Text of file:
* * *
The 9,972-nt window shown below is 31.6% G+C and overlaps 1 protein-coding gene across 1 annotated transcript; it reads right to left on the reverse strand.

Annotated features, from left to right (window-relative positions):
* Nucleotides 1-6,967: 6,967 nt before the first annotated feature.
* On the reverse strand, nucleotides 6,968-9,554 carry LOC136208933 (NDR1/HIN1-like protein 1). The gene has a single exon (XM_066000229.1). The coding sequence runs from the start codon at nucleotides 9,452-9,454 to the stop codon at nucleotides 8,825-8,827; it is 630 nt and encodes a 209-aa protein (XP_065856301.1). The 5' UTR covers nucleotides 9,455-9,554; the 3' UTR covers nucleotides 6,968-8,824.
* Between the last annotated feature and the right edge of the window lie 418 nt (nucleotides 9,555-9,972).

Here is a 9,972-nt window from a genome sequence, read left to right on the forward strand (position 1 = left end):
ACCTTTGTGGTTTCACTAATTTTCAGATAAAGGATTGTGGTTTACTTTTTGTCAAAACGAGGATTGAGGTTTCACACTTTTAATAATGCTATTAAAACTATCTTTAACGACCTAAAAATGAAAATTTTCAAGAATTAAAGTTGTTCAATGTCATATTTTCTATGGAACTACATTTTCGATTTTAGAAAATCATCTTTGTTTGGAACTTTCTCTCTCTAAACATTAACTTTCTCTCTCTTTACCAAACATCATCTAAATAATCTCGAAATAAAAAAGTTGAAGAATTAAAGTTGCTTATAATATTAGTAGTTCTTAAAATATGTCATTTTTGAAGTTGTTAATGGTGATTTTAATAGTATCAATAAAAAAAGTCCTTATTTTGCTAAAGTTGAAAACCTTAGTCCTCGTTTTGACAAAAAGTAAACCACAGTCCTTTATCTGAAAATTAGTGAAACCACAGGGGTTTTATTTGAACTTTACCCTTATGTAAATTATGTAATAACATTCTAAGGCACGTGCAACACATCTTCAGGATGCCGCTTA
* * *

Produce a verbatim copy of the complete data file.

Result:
The 9,972-nt window shown below is 31.6% G+C and overlaps 1 protein-coding gene across 1 annotated transcript; it reads right to left on the reverse strand.

Annotated features, from left to right (window-relative positions):
* Nucleotides 1-6,967: 6,967 nt before the first annotated feature.
* On the reverse strand, nucleotides 6,968-9,554 carry LOC136208933 (NDR1/HIN1-like protein 1). The gene has a single exon (XM_066000229.1). The coding sequence runs from the start codon at nucleotides 9,452-9,454 to the stop codon at nucleotides 8,825-8,827; it is 630 nt and encodes a 209-aa protein (XP_065856301.1). The 5' UTR covers nucleotides 9,455-9,554; the 3' UTR covers nucleotides 6,968-8,824.
* Between the last annotated feature and the right edge of the window lie 418 nt (nucleotides 9,555-9,972).

Here is a 9,972-nt window from a genome sequence, read left to right on the forward strand (position 1 = left end):
ACCTTTGTGGTTTCACTAATTTTCAGATAAAGGATTGTGGTTTACTTTTTGTCAAAACGAGGATTGAGGTTTCACACTTTTAATAATGCTATTAAAACTATCTTTAACGACCTAAAAATGAAAATTTTCAAGAATTAAAGTTGTTCAATGTCATATTTTCTATGGAACTACATTTTCGATTTTAGAAAATCATCTTTGTTTGGAACTTTCTCTCTCTAAACATTAACTTTCTCTCTCTTTACCAAACATCATCTAAATAATCTCGAAATAAAAAAGTTGAAGAATTAAAGTTGCTTATAATATTAGTAGTTCTTAAAATATGTCATTTTTGAAGTTGTTAATGGTGATTTTAATAGTATCAATAAAAAAAGTCCTTATTTTGCTAAAGTTGAAAACCTTAGTCCTCGTTTTGACAAAAAGTAAACCACAGTCCTTTATCTGAAAATTAGTGAAACCACAGGGGTTTTATTTGAACTTTACCCTTATGTAAATTATGTAATAACATTCTAAGGCACGTGCAACACATCTTCAGGATGCCGCTTA